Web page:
The hermit kingdom has conducted six nuclear tests since 2006. In July they launched two ICBM tests capable of reaching America, and we now know that they have developed a miniaturized nuclear warhead to go with them.

This means that North Korea is already very close to being able to detonate atomic electromagnetic pulse (EMP) devices over our American mainland which can potentially black-out vast regions of our critical civilian and military electronics infrastructure for months or even years.

The U.N. Security Council has passed eight rounds of ineffective sanctions since 2006 when North Korea conducted its first nuclear test. We should not expect any new results as matters now currently stand from the latest round.

Trump's National Security Adviser H.R. MacMaster has stressed that it is "impossible to overstate the danger posed by North Korea," and that "we are out of time" in dealing with the country’s increased aggressions.

Speaking at a September press briefing, he said " . . . we’ve been kicking the can down the road and we are out of road." He added, "For those who’ve been commenting about the lack of a military option, there is a military option. It’s not what we prefer to do."

Even former Obama U.N. Ambassador and National Security Advisor Susan Rice has admitted that previous efforts to curtail North Korea’s nuclear ambitions over the last two decades have failed. She told a CNN interviewer, "The fact of the matter is that despite all those efforts, the North Korean regime has been able to succeed in progressing with its program, both nuclear and missile."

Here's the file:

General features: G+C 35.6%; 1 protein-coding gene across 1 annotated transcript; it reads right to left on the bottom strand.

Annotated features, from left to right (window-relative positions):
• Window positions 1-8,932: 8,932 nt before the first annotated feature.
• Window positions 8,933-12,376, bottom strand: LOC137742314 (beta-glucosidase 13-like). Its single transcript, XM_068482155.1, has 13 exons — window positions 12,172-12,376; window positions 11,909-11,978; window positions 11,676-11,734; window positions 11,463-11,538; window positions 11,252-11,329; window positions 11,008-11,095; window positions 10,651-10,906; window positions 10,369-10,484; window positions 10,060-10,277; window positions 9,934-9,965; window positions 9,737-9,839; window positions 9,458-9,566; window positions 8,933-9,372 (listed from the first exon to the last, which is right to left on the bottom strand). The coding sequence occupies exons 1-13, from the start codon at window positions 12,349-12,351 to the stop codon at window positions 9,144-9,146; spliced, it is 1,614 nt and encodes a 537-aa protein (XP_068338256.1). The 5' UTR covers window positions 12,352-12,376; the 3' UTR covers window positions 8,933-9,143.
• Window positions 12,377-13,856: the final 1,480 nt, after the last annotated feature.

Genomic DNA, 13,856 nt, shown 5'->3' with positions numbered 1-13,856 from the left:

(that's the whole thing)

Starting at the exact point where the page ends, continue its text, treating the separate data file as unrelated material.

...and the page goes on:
Rice then followed up in a New York Times op-ed piece saying, "History shows that we can, if we must, tolerate nuclear weapons in North Korea — the same way we tolerated the far greater threat of thousands of Soviet nuclear weapons during the Cold War." She added, "It will require being pragmatic."

That’s where I adamantly disagree with her, just as I vigorously argued with my two sons on this matter. That mutually assured destruction (MAD) standoff policy with Russia (and also with China) didn’t subordinate our nation’s security future to the sole discretion of a paranoid maniacle nut job who murdered his half-brother and uncle along with hundreds of senior government officials.